According to the EEOC, “Employers should keep in mind that because some individuals or demographic groups may face greater barriers to receiving a COVID-19 vaccination than others, some employees may be more likely to be negatively impacted by a vaccination requirement.”

Do I have the right to ask my employees about their vaccination status?

Yes, employers can legally ask their employees if they have been vaccinated — and some jurisdictions are even requiring employers to track the vaccination status of their employees.

The EEOC has clarified that asking an employee if they received the vaccine does not count as a “disability-related inquiry” under the ADA. Legal experts agree that private businesses and organizations can require employees to provide vaccination status as a condition of employment if they offer a reasonable accommodation.

“Requesting proof of receipt of a COVID-19 vaccination is not likely to elicit information about a disability and, therefore, is not a disability-related inquiry,” says Joseph Lazzarotti, Principal at Jackson Lewis P.C. “However, follow-up questions regarding why an employee chose not to get vaccinated may elicit information about a disability and would be subject to the pertinent ADA standard.”

Christine Hawes, Counsel at Crowell & Moring LLP,  told HR Dive that employers should be careful before asking follow-up questions and be sure to assess why they need the information, how they plan on using it, and how potential discrimination issues might come into play.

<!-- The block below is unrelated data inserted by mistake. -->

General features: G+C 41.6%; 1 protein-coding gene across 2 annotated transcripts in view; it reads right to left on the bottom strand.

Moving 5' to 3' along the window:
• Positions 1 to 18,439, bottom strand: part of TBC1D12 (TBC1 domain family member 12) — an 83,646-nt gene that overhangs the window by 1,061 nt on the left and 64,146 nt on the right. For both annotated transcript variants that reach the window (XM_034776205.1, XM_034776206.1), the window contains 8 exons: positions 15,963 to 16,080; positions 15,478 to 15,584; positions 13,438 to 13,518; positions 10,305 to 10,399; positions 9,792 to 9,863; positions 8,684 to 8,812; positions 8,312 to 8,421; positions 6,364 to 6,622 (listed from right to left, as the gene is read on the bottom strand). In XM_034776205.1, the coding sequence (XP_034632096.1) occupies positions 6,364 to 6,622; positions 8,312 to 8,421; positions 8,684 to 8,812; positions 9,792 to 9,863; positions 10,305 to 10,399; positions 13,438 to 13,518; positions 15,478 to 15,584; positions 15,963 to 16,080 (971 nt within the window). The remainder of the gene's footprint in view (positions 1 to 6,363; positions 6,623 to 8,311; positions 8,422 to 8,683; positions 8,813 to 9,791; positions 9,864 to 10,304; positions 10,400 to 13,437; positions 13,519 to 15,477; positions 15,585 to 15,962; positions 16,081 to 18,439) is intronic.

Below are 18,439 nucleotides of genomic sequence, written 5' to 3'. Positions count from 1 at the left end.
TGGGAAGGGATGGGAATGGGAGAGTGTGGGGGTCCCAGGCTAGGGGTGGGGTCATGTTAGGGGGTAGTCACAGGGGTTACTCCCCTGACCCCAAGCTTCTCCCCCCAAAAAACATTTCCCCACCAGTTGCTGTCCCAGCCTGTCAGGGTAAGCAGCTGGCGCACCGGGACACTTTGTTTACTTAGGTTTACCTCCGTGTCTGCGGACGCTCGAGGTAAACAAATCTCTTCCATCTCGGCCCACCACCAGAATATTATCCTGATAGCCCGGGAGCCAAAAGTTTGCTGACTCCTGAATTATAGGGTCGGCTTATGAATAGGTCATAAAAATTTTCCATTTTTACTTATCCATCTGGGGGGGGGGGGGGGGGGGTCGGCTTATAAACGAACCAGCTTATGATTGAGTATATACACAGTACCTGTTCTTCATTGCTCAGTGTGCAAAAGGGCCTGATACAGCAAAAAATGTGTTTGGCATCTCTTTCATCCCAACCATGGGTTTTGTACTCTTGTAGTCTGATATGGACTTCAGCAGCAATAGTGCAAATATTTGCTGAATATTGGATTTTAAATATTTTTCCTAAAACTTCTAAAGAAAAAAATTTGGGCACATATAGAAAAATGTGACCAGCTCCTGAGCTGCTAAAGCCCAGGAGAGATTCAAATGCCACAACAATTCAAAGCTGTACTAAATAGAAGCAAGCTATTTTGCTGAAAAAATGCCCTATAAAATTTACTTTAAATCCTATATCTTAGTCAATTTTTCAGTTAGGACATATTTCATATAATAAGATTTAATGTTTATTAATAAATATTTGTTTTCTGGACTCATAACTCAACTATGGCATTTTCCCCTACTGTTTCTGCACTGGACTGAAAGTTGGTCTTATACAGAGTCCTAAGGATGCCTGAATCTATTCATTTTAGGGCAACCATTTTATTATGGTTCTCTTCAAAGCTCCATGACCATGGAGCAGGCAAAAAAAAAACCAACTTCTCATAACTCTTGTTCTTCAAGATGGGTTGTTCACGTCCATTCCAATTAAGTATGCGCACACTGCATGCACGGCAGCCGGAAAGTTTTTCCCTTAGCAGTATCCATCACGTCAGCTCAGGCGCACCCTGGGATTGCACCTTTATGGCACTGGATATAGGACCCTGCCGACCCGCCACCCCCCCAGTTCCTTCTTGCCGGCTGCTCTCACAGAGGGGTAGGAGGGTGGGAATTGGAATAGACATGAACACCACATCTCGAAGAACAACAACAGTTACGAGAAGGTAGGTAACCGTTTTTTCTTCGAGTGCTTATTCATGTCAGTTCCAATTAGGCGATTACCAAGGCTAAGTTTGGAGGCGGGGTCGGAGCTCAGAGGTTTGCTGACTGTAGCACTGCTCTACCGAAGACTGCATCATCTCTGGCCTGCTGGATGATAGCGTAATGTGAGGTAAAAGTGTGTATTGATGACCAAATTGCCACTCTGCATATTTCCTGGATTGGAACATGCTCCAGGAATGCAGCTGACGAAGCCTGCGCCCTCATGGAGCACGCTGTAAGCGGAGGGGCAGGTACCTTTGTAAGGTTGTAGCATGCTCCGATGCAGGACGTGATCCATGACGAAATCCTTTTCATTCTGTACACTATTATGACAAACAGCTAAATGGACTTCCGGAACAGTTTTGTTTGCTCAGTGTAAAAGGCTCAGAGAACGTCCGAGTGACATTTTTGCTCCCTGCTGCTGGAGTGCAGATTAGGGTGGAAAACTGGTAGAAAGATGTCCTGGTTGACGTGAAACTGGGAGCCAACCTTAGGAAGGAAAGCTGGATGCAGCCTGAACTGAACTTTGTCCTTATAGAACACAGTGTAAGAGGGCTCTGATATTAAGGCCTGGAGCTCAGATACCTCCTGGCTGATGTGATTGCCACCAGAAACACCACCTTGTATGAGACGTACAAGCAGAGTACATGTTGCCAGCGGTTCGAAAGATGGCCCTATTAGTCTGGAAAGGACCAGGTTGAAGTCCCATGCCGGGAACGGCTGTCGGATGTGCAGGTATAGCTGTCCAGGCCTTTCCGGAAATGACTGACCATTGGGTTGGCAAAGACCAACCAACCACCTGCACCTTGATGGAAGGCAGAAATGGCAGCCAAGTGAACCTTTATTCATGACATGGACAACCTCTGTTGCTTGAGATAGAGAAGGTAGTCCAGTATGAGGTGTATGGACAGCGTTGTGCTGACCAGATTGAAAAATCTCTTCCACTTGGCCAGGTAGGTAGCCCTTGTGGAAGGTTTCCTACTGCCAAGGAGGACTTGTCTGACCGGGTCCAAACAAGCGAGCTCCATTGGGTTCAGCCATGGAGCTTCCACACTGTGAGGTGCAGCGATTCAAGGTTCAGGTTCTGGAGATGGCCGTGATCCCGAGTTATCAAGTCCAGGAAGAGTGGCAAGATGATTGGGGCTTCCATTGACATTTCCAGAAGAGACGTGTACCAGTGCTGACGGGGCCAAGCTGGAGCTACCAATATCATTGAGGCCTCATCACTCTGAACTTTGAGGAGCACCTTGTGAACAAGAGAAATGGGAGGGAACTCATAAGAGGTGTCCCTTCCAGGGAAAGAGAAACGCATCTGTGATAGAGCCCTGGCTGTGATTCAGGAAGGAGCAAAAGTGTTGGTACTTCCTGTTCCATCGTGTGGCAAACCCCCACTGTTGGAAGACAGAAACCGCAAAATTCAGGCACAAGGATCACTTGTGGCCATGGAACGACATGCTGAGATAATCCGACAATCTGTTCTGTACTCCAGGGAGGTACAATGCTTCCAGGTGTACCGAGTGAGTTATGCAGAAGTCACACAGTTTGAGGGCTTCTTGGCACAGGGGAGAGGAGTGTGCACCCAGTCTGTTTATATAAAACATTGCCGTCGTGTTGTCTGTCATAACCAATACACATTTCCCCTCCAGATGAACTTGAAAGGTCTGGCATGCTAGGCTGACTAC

Best practices, according to Young Moore Attorneys, could include warning employees not to provide additional, personal medical information when providing proof of vaccination.

What are the privacy responsibilities if I obtain an employee’s vaccination status?

If an employer asks employees about their vaccination status, they are required to maintain the confidentiality of the medical information. While EEOC laws allow employers to require that employees bring in documentation proving their vaccination status, the ADA requires that this information be kept confidential and stored separately from other personnel files.

Is it a HIPAA Violation to ask employees about COVID vaccination?

No. The Health Insurance Portability and Accountability Act of 1996, better known as HIPAA, was established to protect an individual’s sensitive, personal health information from being shared without their consent. It specifically applies to Healthcare providers, Health plans, healthcare clearinghouses, and their business associates.

While organizations not covered under HIPAA are subject to local and federal privacy protection laws, it is not a HIPAA violation to ask an employer for proof of vaccination. On the other hand, an employee’s healthcare provider would be in violation of HIPAA laws if they disclose a patient’s vaccine record to their employer without proper authorization.

Legal experts say that public misconceptions about HIPAA are common: people often think that the law prohibits the sharing of any and all information regarding a patient’s health.

About the author

Lia Tabackman is a freelance journalist, copywriter, and social media strategist based in Richmond, Virginia. Her writing has appeared in the Washington Post, CBS 6 News, the Los Angeles Times, and Arlington Magazine, among others.

Image by Mario Aranda from Pixabay.